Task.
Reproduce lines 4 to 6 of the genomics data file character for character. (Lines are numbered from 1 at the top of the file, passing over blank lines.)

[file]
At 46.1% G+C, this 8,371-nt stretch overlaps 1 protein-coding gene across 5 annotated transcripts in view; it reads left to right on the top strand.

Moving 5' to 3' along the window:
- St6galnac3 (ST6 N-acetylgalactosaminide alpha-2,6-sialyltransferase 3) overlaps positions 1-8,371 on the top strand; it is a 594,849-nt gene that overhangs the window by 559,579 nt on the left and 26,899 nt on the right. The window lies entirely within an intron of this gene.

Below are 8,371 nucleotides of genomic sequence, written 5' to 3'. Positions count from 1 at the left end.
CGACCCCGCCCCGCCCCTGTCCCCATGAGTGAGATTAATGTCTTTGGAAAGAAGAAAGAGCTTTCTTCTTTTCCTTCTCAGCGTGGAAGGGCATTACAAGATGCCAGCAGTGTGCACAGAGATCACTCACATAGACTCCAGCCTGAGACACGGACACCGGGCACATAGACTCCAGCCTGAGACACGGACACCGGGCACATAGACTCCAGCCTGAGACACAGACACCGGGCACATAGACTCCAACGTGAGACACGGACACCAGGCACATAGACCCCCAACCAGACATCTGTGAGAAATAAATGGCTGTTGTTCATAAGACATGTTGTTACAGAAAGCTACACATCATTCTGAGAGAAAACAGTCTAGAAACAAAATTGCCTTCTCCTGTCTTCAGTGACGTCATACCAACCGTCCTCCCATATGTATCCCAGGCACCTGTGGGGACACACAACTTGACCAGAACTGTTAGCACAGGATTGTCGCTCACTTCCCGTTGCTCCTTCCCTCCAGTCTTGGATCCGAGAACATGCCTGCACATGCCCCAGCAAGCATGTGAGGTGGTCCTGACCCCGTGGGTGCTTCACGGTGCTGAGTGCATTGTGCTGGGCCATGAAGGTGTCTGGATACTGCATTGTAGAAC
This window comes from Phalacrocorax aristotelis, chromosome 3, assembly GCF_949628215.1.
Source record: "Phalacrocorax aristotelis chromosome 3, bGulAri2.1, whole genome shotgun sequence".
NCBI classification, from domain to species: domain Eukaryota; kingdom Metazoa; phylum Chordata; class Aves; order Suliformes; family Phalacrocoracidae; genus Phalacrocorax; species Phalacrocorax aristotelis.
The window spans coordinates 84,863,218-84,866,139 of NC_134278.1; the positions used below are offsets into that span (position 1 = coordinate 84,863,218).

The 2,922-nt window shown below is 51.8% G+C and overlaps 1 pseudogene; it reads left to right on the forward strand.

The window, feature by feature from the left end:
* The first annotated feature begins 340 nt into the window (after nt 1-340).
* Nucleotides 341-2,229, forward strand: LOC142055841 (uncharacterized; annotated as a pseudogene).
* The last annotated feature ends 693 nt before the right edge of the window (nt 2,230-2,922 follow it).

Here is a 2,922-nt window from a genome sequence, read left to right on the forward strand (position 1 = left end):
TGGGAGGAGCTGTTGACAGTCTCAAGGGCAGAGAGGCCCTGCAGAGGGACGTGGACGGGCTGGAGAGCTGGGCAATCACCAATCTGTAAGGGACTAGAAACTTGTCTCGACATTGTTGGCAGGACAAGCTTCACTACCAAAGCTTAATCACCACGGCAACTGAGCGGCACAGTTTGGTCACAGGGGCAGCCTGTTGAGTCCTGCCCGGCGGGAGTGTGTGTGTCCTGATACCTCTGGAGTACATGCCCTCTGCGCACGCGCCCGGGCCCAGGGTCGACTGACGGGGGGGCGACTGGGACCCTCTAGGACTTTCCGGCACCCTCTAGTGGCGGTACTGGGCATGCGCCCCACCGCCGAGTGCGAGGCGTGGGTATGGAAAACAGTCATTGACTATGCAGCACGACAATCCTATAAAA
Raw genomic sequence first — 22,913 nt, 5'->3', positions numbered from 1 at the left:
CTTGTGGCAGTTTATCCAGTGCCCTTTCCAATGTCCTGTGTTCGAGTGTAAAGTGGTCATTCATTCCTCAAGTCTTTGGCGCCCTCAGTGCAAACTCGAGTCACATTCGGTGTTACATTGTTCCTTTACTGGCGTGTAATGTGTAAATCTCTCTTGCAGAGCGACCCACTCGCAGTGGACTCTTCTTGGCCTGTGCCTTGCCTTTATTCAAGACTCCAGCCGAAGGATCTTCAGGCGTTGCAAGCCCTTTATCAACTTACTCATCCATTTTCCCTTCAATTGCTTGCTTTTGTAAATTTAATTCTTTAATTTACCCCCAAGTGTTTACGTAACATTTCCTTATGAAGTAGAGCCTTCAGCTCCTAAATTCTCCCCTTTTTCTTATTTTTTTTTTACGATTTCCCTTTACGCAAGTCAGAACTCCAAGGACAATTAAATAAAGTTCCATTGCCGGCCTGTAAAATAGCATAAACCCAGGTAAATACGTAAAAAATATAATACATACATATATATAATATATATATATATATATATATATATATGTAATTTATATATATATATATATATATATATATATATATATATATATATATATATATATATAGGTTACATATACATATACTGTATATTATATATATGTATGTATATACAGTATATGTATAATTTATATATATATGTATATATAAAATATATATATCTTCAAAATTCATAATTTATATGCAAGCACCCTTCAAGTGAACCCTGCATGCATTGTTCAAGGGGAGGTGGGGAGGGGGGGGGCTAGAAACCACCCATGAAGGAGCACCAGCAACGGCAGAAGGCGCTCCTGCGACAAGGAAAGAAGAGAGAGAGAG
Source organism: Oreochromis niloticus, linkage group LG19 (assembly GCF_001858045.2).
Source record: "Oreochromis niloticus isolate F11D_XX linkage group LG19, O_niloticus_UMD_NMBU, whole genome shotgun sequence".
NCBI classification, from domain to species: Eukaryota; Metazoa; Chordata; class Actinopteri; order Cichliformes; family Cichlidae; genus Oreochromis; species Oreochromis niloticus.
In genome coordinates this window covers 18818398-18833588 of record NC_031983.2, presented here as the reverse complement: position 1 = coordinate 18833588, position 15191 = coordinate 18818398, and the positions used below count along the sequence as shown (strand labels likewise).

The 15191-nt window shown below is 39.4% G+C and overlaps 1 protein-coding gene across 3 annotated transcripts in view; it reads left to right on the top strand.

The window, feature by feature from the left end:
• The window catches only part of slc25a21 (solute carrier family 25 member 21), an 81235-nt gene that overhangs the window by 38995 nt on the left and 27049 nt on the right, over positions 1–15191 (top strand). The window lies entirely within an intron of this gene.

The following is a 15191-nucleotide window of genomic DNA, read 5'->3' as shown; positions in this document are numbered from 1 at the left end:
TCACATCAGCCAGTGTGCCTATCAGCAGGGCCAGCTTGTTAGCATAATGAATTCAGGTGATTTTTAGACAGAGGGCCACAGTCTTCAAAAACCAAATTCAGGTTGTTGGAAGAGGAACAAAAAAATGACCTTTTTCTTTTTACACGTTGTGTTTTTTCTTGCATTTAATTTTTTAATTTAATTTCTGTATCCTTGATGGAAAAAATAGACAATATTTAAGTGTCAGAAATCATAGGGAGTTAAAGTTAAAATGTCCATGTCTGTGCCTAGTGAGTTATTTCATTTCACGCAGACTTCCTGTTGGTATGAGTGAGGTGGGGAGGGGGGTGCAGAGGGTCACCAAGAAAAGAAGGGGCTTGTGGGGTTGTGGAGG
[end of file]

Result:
Below are 8,371 nucleotides of genomic sequence, written 5' to 3'. Positions count from 1 at the left end.
CGACCCCGCCCCGCCCCTGTCCCCATGAGTGAGATTAATGTCTTTGGAAAGAAGAAAGAGCTTTCTTCTTTTCCTTCTCAGCGTGGAAGGGCATTACAAGATGCCAGCAGTGTGCACAGAGATCACTCACATAGACTCCAGCCTGAGACACGGACACCGGGCACATAGACTCCAGCCTGAGACACGGACACCGGGCACATAGACTCCAGCCTGAGACACAGACACCGGGCACATAGACTCCAACGTGAGACACGGACACCAGGCACATAGACCCCCAACCAGACATCTGTGAGAAATAAATGGCTGTTGTTCATAAGACATGTTGTTACAGAAAGCTACACATCATTCTGAGAGAAAACAGTCTAGAAACAAAATTGCCTTCTCCTGTCTTCAGTGACGTCATACCAACCGTCCTCCCATATGTATCCCAGGCACCTGTGGGGACACACAACTTGACCAGAACTGTTAGCACAGGATTGTCGCTCACTTCCCGTTGCTCCTTCCCTCCAGTCTTGGATCCGAGAACATGCCTGCACATGCCCCAGCAAGCATGTGAGGTGGTCCTGACCCCGTGGGTGCTTCACGGTGCTGAGTGCATTGTGCTGGGCCATGAAGGTGTCTGGATACTGCATTGTAGAAC
This window comes from Phalacrocorax aristotelis, chromosome 3, assembly GCF_949628215.1.